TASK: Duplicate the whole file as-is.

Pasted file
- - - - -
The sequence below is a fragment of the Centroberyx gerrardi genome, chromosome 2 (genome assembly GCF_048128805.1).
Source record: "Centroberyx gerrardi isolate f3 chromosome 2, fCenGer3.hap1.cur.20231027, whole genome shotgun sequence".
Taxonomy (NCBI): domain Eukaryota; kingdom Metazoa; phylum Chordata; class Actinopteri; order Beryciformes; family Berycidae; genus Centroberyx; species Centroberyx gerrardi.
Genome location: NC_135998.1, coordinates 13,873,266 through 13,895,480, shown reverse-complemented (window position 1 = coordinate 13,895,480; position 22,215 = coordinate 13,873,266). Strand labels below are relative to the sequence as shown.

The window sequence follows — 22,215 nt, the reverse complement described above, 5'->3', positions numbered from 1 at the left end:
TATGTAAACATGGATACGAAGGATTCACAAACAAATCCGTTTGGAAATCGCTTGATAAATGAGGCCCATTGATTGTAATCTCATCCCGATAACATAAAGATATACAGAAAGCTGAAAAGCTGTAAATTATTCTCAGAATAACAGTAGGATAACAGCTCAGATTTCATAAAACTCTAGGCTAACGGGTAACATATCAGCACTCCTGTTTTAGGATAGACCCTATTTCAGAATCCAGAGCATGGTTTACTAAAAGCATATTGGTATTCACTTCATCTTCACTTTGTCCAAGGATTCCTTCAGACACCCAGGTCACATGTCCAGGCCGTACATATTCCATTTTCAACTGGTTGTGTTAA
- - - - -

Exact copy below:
The sequence below is a fragment of the Centroberyx gerrardi genome, chromosome 2 (genome assembly GCF_048128805.1).
Source record: "Centroberyx gerrardi isolate f3 chromosome 2, fCenGer3.hap1.cur.20231027, whole genome shotgun sequence".
Taxonomy (NCBI): domain Eukaryota; kingdom Metazoa; phylum Chordata; class Actinopteri; order Beryciformes; family Berycidae; genus Centroberyx; species Centroberyx gerrardi.
Genome location: NC_135998.1, coordinates 13,873,266 through 13,895,480, shown reverse-complemented (window position 1 = coordinate 13,895,480; position 22,215 = coordinate 13,873,266). Strand labels below are relative to the sequence as shown.

The window sequence follows — 22,215 nt, the reverse complement described above, 5'->3', positions numbered from 1 at the left end:
TATGTAAACATGGATACGAAGGATTCACAAACAAATCCGTTTGGAAATCGCTTGATAAATGAGGCCCATTGATTGTAATCTCATCCCGATAACATAAAGATATACAGAAAGCTGAAAAGCTGTAAATTATTCTCAGAATAACAGTAGGATAACAGCTCAGATTTCATAAAACTCTAGGCTAACGGGTAACATATCAGCACTCCTGTTTTAGGATAGACCCTATTTCAGAATCCAGAGCATGGTTTACTAAAAGCATATTGGTATTCACTTCATCTTCACTTTGTCCAAGGATTCCTTCAGACACCCAGGTCACATGTCCAGGCCGTACATATTCCATTTTCAACTGGTTGTGTTAA